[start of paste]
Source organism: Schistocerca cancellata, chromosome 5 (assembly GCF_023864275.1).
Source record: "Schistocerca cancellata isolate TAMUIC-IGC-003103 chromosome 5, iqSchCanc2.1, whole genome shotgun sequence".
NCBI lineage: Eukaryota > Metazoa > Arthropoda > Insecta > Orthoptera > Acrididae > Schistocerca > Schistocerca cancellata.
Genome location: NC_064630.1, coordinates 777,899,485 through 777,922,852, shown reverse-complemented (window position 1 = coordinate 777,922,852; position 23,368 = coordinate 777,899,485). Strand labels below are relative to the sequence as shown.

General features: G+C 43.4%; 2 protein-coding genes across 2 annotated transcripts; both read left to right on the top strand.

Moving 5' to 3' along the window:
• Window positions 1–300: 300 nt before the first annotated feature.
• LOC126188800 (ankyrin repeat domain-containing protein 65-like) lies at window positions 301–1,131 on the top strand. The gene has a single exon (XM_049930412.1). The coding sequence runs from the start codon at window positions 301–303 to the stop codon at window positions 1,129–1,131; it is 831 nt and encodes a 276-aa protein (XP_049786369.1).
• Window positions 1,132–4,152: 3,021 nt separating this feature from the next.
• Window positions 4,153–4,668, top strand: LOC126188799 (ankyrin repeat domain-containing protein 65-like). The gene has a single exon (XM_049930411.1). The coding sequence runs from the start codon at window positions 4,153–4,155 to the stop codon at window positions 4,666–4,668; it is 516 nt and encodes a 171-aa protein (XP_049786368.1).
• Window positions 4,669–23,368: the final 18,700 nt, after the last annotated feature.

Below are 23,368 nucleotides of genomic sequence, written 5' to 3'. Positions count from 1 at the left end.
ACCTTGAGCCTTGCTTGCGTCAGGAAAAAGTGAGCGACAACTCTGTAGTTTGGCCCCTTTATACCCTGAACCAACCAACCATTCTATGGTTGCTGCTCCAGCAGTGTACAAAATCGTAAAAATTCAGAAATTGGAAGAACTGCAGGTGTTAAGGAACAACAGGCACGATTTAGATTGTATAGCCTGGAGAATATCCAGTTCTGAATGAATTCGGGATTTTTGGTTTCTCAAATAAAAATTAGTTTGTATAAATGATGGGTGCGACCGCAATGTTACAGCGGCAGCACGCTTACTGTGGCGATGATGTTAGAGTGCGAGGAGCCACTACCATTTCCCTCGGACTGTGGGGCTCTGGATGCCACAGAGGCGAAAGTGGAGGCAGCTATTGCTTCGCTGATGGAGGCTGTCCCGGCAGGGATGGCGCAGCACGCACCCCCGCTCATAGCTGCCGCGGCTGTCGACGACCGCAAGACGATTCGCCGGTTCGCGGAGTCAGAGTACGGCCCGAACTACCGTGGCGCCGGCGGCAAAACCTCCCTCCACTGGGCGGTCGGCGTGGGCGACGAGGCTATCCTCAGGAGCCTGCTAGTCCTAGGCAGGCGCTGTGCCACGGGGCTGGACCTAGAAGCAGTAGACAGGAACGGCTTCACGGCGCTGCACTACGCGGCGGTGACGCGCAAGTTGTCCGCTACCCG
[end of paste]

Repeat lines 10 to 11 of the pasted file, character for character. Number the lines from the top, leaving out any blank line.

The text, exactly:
• Window positions 4,153–4,668, top strand: LOC126188799 (ankyrin repeat domain-containing protein 65-like). The gene has a single exon (XM_049930411.1). The coding sequence runs from the start codon at window positions 4,153–4,155 to the stop codon at window positions 4,666–4,668; it is 516 nt and encodes a 171-aa protein (XP_049786368.1).
• Window positions 4,669–23,368: the final 18,700 nt, after the last annotated feature.